Sounds to me like he is describing cuddles.

    And this part " As well as the now well-known “star chart” element in the image, with a
    taller figure (representative of the Space Jockey) pointing to the
    heavens, one of the cave drawings shows a big, deadly looking… something, attacking a group of smaller human figures." 

    I have seen that image the tall guy does not look like he is attacking.  Quite the opposite, more like the people are worshiping him.
    ~In Space No One Can Hear You Scream~
  • JonesycatpantsJonesycatpants  (1 like this)
    Catpower
    "Even before film was approved Ridley & 5 designers created a manual
    of the look of film's world right down to kitchen utensils"
    Jonesy you little shit..you're staying right here


  • yeah i read earlier that didn't tell me much.
    Jonesy you little shit..you're staying right here
  • JonesycatpantsJonesycatpants  (1 like this)
    Catpower

    So, we’ve just been lucky enough to see a chunk of Prometheus
    footage, followed by a Q&A hosted by Empire Magazine’s Chris Hewitt
    and featuring direct Ridley Scott and stars Noomi Rapace, Michael
    Fassbender and Charlize Theron, at press event held by 20th Century Fox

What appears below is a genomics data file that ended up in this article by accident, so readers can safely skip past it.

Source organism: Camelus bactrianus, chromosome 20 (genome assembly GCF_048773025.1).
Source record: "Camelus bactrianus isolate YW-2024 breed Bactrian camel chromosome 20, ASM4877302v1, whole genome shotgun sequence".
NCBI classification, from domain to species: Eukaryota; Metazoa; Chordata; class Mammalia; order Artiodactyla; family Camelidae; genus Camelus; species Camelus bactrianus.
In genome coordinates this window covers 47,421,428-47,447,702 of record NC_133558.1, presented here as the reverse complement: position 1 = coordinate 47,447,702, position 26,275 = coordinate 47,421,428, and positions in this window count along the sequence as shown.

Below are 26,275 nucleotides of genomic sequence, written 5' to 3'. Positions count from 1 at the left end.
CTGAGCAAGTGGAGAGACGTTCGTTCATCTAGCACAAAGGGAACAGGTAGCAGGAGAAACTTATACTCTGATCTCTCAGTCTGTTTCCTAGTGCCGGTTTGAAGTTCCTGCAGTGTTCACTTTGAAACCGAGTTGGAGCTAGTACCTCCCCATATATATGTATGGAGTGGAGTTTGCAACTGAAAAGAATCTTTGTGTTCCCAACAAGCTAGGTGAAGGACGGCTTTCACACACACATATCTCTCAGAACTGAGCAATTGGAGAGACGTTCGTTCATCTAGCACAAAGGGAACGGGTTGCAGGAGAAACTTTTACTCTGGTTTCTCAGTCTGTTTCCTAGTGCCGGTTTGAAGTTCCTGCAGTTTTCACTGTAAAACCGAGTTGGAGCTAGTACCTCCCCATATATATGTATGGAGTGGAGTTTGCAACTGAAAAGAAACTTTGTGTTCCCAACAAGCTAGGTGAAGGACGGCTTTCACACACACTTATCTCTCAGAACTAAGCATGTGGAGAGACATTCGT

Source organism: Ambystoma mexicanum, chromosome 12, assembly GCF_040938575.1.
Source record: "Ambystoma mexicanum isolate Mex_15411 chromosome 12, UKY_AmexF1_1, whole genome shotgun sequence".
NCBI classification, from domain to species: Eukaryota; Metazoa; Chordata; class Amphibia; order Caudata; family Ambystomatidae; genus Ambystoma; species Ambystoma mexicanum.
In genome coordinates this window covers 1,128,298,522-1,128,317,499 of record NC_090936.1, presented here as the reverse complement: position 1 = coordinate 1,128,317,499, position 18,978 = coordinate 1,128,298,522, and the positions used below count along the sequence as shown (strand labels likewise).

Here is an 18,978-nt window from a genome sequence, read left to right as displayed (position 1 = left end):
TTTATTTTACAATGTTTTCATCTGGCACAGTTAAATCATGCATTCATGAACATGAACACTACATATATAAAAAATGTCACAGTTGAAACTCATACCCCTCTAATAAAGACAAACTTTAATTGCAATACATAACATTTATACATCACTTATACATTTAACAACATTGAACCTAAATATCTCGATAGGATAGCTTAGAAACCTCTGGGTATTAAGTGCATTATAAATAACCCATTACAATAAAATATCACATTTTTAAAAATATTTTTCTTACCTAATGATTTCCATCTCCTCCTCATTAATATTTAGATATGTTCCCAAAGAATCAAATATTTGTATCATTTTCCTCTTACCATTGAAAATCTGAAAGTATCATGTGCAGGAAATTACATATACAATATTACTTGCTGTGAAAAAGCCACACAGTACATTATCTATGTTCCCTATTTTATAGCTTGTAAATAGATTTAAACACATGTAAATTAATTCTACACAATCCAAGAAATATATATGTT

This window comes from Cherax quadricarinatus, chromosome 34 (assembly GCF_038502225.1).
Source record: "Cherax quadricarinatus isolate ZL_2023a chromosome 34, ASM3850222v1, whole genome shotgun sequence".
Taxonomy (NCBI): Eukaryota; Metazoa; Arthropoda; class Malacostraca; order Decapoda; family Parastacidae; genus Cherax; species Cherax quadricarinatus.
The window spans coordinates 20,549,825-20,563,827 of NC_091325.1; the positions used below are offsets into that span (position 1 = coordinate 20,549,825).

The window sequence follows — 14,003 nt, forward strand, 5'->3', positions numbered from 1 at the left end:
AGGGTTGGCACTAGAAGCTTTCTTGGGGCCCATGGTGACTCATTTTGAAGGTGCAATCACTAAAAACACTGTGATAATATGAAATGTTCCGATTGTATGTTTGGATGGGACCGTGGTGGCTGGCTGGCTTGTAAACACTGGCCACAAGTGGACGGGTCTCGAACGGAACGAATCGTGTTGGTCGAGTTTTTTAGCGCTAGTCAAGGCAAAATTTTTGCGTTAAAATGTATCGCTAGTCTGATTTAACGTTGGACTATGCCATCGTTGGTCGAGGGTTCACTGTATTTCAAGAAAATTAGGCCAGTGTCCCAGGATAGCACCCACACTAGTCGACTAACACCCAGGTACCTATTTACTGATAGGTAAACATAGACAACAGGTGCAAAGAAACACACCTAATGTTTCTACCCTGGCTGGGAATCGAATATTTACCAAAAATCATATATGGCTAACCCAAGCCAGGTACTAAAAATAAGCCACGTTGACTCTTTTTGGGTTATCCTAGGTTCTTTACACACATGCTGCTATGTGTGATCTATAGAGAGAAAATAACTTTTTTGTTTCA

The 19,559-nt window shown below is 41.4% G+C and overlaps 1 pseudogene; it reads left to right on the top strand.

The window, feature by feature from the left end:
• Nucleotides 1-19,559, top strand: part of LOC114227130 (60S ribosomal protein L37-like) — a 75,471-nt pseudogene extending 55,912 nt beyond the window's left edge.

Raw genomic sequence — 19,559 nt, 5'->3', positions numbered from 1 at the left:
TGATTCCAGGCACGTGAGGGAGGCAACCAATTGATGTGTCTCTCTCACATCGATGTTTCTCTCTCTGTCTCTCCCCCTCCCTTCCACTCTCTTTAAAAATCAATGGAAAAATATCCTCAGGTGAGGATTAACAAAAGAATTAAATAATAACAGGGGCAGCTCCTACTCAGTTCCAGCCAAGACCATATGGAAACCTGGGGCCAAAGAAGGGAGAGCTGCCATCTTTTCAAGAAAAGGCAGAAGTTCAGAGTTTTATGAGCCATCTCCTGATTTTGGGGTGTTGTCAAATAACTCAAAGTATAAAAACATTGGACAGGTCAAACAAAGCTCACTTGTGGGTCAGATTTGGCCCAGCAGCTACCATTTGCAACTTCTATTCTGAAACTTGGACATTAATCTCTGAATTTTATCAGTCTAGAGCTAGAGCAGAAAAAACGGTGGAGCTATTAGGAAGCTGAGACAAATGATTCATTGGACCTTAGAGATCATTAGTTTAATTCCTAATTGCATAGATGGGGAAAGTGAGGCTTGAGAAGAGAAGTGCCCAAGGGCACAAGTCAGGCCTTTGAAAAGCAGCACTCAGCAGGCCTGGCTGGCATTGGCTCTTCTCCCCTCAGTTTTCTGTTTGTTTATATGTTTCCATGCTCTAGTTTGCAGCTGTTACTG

in London’s Leicester Square.


    The footage lasted about 15-20 minutes, and consisted of mainly of
    completed scenes, both extensions of bits we’ve seen in the various
    trailers, and new stuff, before merging into what seems to be a slightly
    modified version of the International trailer footagethat we have all
    seen by now. Before the screening began, we were told that we were the
    first people outside Fox to see the footage.


    The following descriptions come from my hastily scribbled (in the
    dark) notes, and memory, so my apologies in advance if they seem a bit
    disjointed.


    The footage opens on the Isle of Skye in the year 2089(?) and is a
    longer version of the opening of the International trailer, with Shaw
    and Holloway on an archaeological dig and uncovering the
    pictogram/constellation we have seen already.


    Cut to the year 2093, and the Prometheus glides through space. David
    the android walks alone on the ship, which suddenly judders to a halt –
    it appears to have reached its destination.


    David goes to the bridge and fires up all the systems before going to
    wake the crew from stasis, only to find that Vickers (Theron) is
    already up and finishing what looks like a punishing exercise regime.
    Ever the hard-nosed business woman, her only question to David is ‘did
    anyone die?’


    After seeing the crew recuperating from their hypersleep, including
    some copious vomiting from Shaw, we cut to the Prometheus’s hanger. Here